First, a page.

As more people are camping, there is an increased need to take a better look at the environment we leave behind after a camping trip. Leave No Trace is an organization that offers a sound way to enjoy the outdoors.
“Environmental scars can last a long time. Riding through an aspen grove in Nevada’s Ruby Mountains one fall, friends and I paused to let our horses graze. I was surprised to discover that a spate of graffiti, carved into a tree trunk in 1934, was still legible. Look about you the next time you go camping: Trampled trails, eroded stream banks, and tin cans, plastic and other non-biodegradable litter are grim evidence that a thoughtless person came before. Just when we think we’ve found an untouched pocket of wilderness, blackened rocks and half-burned logs from a careless campfire too often tell a different story.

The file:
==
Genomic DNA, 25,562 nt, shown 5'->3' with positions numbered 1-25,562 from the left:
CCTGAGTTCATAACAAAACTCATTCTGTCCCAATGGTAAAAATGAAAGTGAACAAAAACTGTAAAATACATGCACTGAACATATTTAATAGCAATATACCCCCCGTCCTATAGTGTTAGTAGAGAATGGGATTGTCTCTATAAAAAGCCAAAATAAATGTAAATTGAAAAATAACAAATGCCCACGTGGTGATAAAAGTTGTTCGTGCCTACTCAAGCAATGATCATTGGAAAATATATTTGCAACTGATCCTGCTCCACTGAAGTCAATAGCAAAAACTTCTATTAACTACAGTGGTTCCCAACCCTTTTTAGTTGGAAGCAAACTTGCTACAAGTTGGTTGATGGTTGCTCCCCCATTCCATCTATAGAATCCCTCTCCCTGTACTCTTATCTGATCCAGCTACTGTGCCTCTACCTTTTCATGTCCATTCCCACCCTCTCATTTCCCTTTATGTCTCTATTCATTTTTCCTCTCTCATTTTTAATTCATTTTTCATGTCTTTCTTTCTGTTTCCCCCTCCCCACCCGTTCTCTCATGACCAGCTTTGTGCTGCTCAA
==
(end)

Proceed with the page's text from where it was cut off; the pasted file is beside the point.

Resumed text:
As more people turn to the outdoors for recreation, the negative impact they make on the environment increases. According to Tread Lightly! Inc., a group trying to minimize land abuse through responsible use of off-highway vehicles, 42 percent of U.S. Forest Service lands have been restricted or closed in the past 15 years. Yellowstone, Glacier and other national parks are overrun by too many people who either don’t know how to lessen their impact or don’t care enough to try.
Yet minimum-impact or no-trace camping is growing in popularity. The goal of many campers and backpackers is to leave nothing behind but an occasional footprint. They are not crazed environmentalists; they are concerned citizens who want to contribute to a healthier environment for themselves and future generations.”
Source: The Camper’s and Backpacker’s Bible – Tom Huggler, Author.